Justina Huddleston is an editor and the head writer for TDmonthly Magazine. She has been a freelance writer for several years, though her real passion is cooking. You can see the recipes she creates on her vegan food blog, A Life of Litt...
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Getting picky kids to eat their veggies isn't always easy, but it is possible. To crack the code on making produce-rich recipes irresistible to the under-18 set, we decided to ask an adult (Thea Baumann, food editor of Goop and co-author of It's All Easy) and a kid (Logan Guleff, 2014 winner of MasterChef Junior) for their expert advice on cooking up healthy, kid-friendly recipes.
The biggest secret to incorporating healthier foods into kids' diets: You've got to start slowly. "Don't expect your little one to go straight from a diet of french fries and chicken fingers to salads and steamed veggies," says Baumann. Instead, start by making you classic favorites healthier: Add extra veggies to your pasta, for instance, or swap meat for beans in your next batch of slow cooker chili (see recipes below).
That said, don't be afraid to try new things. "I love cooking and exploring the world of food," says Guleff. Sometimes, that exploration can be as simple as heading to the farmers market to seek out the best produce possible.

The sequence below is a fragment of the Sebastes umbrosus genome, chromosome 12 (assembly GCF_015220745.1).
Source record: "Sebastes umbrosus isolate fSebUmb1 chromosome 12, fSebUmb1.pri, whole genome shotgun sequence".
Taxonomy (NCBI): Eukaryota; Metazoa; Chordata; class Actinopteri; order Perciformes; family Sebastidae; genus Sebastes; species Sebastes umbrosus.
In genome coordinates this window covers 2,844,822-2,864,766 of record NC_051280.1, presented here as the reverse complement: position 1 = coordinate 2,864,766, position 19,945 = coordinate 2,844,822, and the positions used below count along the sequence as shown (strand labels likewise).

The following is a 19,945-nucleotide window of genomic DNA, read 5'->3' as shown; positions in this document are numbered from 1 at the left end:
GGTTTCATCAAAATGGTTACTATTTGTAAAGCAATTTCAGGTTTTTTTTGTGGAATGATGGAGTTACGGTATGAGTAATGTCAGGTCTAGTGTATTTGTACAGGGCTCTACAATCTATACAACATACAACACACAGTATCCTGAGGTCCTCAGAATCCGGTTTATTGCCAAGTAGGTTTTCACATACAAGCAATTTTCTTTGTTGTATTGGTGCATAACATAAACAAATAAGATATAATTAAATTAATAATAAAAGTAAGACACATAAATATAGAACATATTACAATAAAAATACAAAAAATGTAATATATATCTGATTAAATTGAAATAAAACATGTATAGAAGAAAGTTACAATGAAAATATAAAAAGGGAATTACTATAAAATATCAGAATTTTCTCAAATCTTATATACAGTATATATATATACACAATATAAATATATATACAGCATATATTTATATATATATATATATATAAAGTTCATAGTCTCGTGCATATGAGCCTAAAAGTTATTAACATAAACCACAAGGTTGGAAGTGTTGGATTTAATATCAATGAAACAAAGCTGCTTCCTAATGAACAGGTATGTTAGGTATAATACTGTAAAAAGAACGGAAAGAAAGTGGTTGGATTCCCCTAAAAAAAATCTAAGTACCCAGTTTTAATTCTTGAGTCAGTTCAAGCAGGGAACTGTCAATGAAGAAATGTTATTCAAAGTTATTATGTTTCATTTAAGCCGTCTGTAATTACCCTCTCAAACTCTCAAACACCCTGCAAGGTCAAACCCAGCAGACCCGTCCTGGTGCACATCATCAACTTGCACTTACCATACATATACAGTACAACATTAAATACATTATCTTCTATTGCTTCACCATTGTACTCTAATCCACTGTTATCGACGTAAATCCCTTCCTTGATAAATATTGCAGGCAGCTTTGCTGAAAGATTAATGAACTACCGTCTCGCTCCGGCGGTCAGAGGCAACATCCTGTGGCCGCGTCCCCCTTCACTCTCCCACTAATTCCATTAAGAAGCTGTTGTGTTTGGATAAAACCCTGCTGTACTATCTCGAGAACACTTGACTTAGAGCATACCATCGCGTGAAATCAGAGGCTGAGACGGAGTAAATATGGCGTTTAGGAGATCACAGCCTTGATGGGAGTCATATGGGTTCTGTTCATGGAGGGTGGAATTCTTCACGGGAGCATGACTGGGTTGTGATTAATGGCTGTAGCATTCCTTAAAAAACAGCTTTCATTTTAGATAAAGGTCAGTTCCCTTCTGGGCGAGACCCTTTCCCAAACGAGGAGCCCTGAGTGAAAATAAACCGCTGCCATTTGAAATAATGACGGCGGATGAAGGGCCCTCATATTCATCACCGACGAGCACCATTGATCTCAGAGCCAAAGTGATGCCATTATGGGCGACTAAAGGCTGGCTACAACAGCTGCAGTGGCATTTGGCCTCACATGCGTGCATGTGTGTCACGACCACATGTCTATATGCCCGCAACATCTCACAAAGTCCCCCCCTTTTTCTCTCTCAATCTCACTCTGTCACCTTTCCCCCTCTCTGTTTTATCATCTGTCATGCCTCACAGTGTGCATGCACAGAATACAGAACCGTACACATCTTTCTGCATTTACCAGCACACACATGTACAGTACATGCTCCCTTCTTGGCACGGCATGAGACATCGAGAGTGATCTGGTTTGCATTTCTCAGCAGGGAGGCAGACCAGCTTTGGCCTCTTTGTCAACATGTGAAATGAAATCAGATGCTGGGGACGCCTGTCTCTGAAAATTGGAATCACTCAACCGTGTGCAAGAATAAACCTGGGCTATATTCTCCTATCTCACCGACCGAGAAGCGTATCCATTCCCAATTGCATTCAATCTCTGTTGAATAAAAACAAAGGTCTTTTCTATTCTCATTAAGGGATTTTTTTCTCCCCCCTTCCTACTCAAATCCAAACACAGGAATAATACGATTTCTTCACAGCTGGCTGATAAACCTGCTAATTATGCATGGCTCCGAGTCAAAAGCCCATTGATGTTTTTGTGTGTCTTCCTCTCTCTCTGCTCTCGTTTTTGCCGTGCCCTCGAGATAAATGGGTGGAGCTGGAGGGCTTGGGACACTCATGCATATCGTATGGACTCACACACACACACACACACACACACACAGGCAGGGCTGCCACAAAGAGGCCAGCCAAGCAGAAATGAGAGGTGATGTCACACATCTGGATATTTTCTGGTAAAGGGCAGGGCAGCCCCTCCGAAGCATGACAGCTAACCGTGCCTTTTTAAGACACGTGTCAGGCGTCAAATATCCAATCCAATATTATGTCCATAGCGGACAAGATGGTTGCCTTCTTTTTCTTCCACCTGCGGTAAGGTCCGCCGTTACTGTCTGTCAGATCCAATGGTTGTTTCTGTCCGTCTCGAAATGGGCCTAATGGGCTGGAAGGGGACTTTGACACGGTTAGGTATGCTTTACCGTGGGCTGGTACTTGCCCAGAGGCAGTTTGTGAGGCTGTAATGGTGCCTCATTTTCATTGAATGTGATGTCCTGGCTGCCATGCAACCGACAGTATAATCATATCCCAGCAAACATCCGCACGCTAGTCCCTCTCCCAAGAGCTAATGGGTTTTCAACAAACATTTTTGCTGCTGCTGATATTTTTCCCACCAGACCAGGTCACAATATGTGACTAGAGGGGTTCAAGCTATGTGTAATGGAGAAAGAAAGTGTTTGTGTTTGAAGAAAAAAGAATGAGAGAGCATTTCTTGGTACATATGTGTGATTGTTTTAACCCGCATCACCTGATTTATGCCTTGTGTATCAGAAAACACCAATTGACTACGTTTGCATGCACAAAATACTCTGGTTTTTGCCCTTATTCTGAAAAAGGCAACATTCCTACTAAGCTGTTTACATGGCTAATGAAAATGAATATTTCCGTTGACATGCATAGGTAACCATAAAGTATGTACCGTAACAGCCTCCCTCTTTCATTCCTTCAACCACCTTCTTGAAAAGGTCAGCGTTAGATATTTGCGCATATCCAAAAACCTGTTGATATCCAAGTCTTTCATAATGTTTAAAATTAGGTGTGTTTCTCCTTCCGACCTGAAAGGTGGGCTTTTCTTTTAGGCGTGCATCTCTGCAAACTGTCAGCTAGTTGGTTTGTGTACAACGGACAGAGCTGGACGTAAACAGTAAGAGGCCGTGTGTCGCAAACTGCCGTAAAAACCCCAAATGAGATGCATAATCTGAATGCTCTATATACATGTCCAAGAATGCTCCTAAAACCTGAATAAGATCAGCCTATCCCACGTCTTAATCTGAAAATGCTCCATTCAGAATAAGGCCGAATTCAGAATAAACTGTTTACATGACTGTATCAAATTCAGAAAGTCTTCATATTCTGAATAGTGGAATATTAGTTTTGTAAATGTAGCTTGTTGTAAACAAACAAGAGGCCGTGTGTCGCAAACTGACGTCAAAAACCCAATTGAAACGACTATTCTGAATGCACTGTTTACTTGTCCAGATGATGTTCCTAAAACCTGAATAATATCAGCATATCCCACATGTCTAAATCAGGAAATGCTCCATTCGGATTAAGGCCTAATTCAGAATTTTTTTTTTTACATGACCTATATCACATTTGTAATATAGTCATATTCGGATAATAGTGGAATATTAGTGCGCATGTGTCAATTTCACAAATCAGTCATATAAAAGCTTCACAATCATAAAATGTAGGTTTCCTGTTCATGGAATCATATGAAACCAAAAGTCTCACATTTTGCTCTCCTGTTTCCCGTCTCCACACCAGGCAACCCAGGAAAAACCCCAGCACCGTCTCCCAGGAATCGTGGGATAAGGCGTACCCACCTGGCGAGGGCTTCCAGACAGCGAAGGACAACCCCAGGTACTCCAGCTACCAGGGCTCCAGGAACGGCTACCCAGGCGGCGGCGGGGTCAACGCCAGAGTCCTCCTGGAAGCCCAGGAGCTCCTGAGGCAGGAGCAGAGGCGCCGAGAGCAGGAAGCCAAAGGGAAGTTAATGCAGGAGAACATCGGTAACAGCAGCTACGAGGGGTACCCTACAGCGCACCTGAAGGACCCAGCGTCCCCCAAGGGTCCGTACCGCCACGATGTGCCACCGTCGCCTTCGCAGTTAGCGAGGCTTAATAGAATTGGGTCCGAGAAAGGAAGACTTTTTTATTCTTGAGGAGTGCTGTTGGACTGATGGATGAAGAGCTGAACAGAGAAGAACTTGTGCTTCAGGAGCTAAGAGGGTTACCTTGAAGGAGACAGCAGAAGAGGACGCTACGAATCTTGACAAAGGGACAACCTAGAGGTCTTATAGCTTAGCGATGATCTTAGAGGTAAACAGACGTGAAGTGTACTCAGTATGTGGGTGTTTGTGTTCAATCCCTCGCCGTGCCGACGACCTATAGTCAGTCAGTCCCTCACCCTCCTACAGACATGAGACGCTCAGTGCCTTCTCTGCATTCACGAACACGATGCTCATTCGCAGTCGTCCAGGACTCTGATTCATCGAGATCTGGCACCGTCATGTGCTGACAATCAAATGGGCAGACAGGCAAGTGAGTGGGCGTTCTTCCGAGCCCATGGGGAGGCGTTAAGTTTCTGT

"You'd be surprised how many kids will devour a plate of sugar snap peas or cut-up carrots on their own or with a bowl of hummus" when they're market-fresh, says Baumann. She recommends serving fresh peas, snap peas, raw carrots, steamed broccoli and sweet potatoes as a side, even if you still end up ordering a take-out pizza — it's all about slowly incorporating healthier foods into your family's diet.
Ready to get cooking? Check out the recipes from Goop and Guleff below.
Chef Logan's veggie zoodles with cream sauce recipe
For the zoodles
2 large zucchini, spiral sliced or thin-cut
1 teaspoon butter
For the easy Alfredo
1 garlic clove
2 tablespoons butter
1/3 block cream cheese (low-fat is OK)
1/2 – 1 cup milk (depending on your preference)
For the zoodles
Put zucchini strands in cold water for 5 minutes, then rinse and drain.
Melt 1 teaspoon of butter in saucepan and sauté noodles until tender.
For the easy Alfredo
Melt 2 tablespoons of butter and sauté garlic until fragrant, about 30 seconds. Add cream cheese, then add milk until it's nice and creamy.
Toss Alfredo sauce into the zoodles and serve.
Chef Logan's carrot fries recipe
1 pound carrots, cut into sticks
2 tablespoons olive oil
2 teaspoons cumin seeds
1/4 teaspoon cinnamon
Toss carrots in olive oil, cumin seeds and cinnamon and bake at 375 degrees F for 22 to 30 min.
1 cup fresh herb leaves (such as basil, parsley or arugula), packed, washed and thoroughly dried
1/2 cup toasted pine nuts, walnut pieces or pecans, cooled
1/2 cup grated hard cheese, such as Parmesan or pecorino, plus more to finish
1 clove garlic, finely minced
Salt and pepper
1/2 cup extra virgin olive oil
20 ounces good-quality conchiglie pasta
4 medium zucchini, grated on the large holes of a box grater